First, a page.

Another in a series of posts based on the tax reassessment photos of 1940. Learn more here.
* * *Late-July heat wave. Paper says it's going over 100 here, but it's hot all over. Nationwide at least 48 people have died. They're telling housewives in North Carolina to put fresh eggs in the fridge to keep them from hatching. A radio station in Texas is trying to stay cool by playing Christmas music. Yesterday a bus driver in Cleveland stopped and bought ice cream for all 11 of his riders.
The Germans are bombing England. Japan's bombing China. The corn crop is withering in the heat. Phil Rizzuto, shortstop for the Blues, is being called "the standout of all the minors at any position." Stores are advertising specials on electric fans and clearance sales on men's summer-weight suits. The Glenn Miller orchestra is coming this weekend to Municipal Auditorium. Positively only appearance within 200 miles of Kansas City. And the auditorium is air-conditioned.
Many movie theaters are Refrigerated or Ice-cooled or Healthfully Cool. Downtown at The Cool Regent you can see the Midwest premier of a film called "Hitler – Beast of Berlin" – Civilization on the brink of disaster as a monster ravishes a continent.
A giant, ten-cent malt would lower the temperature, at least temporarily. Still, the local Ritz Personality Ice Cream Company advises you to Eat Ice Cream Four Times a Day -- Builds Energy for Work and Play. The company, based in the North End, has more than a dozen retail outlets scattered primarily through working-class neighborhoods on the East Side.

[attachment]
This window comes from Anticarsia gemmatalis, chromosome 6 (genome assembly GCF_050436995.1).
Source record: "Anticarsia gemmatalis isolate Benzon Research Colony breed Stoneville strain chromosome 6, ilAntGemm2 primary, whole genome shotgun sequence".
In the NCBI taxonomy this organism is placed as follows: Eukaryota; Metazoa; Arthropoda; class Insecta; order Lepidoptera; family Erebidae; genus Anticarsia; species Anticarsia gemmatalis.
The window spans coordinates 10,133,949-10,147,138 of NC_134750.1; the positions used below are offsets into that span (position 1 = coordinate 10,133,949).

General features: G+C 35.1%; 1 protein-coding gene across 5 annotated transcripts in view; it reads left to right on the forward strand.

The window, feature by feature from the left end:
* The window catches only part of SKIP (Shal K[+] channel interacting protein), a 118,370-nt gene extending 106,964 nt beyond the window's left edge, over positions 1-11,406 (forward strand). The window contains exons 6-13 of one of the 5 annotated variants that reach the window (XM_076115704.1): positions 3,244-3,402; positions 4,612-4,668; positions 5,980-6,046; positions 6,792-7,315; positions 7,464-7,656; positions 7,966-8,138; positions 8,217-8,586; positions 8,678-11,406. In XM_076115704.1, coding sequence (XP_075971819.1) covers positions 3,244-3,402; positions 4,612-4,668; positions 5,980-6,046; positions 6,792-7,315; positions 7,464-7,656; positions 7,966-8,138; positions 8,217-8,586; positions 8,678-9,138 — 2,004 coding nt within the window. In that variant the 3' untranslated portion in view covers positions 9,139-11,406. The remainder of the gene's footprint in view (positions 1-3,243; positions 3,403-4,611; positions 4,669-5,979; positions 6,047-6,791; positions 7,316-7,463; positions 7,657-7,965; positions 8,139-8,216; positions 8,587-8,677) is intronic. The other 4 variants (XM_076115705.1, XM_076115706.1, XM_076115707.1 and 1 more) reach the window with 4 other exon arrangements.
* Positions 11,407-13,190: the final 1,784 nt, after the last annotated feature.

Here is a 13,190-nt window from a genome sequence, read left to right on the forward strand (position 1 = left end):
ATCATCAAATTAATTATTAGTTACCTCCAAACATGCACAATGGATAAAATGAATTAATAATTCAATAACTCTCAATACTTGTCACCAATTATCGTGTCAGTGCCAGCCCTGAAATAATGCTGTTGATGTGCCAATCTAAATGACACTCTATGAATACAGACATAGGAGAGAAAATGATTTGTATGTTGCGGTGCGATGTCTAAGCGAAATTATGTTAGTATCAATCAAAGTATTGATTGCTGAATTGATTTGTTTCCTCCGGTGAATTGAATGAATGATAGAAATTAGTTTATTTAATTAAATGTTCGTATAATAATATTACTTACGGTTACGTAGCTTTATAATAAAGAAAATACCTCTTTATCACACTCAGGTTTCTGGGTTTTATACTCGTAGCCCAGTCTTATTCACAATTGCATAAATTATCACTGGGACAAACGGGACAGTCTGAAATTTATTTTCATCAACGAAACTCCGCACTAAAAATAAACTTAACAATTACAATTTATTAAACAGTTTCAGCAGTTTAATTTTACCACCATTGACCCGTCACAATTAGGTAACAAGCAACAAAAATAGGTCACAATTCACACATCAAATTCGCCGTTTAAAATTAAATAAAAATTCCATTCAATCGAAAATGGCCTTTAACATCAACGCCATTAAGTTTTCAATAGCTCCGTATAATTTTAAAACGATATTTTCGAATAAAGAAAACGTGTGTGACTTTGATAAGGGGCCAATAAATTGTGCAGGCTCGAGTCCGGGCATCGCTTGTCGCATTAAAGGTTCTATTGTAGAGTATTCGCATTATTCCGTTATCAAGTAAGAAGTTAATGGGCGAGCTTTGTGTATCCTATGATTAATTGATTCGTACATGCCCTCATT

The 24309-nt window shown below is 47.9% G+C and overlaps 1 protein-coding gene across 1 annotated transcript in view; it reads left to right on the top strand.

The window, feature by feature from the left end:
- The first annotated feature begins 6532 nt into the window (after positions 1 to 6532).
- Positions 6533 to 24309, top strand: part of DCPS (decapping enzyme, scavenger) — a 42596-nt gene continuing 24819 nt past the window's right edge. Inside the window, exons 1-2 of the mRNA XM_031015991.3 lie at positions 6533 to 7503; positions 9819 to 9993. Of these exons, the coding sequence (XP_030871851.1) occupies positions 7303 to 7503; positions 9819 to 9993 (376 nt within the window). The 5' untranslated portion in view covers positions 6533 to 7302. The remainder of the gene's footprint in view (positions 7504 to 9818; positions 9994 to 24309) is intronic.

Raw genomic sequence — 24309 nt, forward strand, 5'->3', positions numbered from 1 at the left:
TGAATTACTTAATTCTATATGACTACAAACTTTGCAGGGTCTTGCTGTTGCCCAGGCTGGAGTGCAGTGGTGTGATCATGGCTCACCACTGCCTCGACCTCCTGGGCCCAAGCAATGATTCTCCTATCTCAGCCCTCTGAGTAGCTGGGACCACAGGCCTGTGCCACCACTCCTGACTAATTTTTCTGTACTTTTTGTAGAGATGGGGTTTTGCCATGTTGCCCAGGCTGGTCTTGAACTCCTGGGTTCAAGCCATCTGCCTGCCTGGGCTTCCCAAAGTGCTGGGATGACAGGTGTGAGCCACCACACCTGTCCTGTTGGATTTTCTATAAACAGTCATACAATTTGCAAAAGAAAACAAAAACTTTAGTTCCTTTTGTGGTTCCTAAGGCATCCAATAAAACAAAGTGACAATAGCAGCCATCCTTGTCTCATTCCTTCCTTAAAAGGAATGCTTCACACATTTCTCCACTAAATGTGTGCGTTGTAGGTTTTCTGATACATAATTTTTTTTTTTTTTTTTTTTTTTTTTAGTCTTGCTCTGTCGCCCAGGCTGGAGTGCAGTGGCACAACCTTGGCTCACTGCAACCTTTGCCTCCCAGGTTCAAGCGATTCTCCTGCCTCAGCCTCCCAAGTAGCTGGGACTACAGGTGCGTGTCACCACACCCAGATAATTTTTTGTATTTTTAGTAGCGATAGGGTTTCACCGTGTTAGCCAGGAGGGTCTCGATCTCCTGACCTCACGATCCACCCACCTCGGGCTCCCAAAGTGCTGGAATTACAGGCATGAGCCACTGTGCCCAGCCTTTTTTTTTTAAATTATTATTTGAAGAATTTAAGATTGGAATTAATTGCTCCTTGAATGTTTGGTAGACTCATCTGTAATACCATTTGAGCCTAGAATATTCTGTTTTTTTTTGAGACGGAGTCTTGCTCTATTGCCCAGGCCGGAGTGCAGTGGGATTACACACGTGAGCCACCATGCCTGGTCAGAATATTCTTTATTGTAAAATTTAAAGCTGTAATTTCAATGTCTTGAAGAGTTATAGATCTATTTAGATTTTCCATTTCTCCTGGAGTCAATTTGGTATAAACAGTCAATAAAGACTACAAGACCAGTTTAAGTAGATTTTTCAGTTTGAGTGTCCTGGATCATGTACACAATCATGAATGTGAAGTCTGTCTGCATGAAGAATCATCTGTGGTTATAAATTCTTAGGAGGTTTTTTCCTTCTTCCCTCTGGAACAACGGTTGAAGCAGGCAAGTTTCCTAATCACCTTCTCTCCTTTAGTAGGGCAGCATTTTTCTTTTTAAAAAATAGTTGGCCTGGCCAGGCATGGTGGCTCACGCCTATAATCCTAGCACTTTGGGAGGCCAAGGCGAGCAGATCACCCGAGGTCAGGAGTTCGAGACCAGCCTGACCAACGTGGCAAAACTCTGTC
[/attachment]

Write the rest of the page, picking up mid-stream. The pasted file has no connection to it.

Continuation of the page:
This one on 39th Street, tucked into four blocks of shops and homes between Brooklyn and Prospect, is a simple shack with screen doors and a neon-lighted, double-dip cone. It sits directly in front of the bungalow home of the Fred T. Copas family. Fred is a pressman at a print shop; his wife, Myrtle, manages the shack for Ritz. Someone – perhaps teenage daughter Betty – provides the free delivery. Just telephone WAbash 9853.
The other day a guy who works for the water department cashed his paycheck, paid his water bill and pocketed the remaining $105. When he got home the money was missing. He retraced his steps three times with no luck. He thinks it must have fallen out of his pocket when he stopped to buy a ten-cent ice cream cone for a little girl.